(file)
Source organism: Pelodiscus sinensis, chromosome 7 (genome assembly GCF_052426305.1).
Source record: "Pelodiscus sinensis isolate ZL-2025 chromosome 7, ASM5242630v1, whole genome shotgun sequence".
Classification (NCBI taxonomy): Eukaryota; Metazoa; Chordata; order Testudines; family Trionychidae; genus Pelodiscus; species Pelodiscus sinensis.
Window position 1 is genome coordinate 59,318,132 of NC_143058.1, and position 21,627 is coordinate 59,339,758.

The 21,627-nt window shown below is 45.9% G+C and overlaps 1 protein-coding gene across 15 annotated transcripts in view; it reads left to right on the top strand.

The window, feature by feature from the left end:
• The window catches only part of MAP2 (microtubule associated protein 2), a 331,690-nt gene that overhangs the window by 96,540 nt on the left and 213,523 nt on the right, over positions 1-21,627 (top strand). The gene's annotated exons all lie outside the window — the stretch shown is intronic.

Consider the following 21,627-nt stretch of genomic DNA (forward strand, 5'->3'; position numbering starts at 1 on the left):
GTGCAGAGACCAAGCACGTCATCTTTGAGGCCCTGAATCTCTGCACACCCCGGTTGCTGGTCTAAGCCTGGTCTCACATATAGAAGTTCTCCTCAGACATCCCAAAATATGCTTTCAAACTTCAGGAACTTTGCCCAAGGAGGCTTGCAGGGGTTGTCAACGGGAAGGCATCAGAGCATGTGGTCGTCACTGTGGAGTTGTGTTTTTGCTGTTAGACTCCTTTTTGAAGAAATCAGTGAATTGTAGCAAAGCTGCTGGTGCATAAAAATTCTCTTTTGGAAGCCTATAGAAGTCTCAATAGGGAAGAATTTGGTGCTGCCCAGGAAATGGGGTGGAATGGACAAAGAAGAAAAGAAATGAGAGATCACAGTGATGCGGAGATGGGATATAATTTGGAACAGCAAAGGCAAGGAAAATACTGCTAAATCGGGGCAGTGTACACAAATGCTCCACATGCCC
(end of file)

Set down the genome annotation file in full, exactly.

Source organism: Pelodiscus sinensis, chromosome 7 (genome assembly GCF_052426305.1).
Source record: "Pelodiscus sinensis isolate ZL-2025 chromosome 7, ASM5242630v1, whole genome shotgun sequence".
Classification (NCBI taxonomy): Eukaryota; Metazoa; Chordata; order Testudines; family Trionychidae; genus Pelodiscus; species Pelodiscus sinensis.
Window position 1 is genome coordinate 59,318,132 of NC_143058.1, and position 21,627 is coordinate 59,339,758.

The 21,627-nt window shown below is 45.9% G+C and overlaps 1 protein-coding gene across 15 annotated transcripts in view; it reads left to right on the top strand.

The window, feature by feature from the left end:
• The window catches only part of MAP2 (microtubule associated protein 2), a 331,690-nt gene that overhangs the window by 96,540 nt on the left and 213,523 nt on the right, over positions 1-21,627 (top strand). The gene's annotated exons all lie outside the window — the stretch shown is intronic.

Consider the following 21,627-nt stretch of genomic DNA (forward strand, 5'->3'; position numbering starts at 1 on the left):
GTGCAGAGACCAAGCACGTCATCTTTGAGGCCCTGAATCTCTGCACACCCCGGTTGCTGGTCTAAGCCTGGTCTCACATATAGAAGTTCTCCTCAGACATCCCAAAATATGCTTTCAAACTTCAGGAACTTTGCCCAAGGAGGCTTGCAGGGGTTGTCAACGGGAAGGCATCAGAGCATGTGGTCGTCACTGTGGAGTTGTGTTTTTGCTGTTAGACTCCTTTTTGAAGAAATCAGTGAATTGTAGCAAAGCTGCTGGTGCATAAAAATTCTCTTTTGGAAGCCTATAGAAGTCTCAATAGGGAAGAATTTGGTGCTGCCCAGGAAATGGGGTGGAATGGACAAAGAAGAAAAGAAATGAGAGATCACAGTGATGCGGAGATGGGATATAATTTGGAACAGCAAAGGCAAGGAAAATACTGCTAAATCGGGGCAGTGTACACAAATGCTCCACATGCCC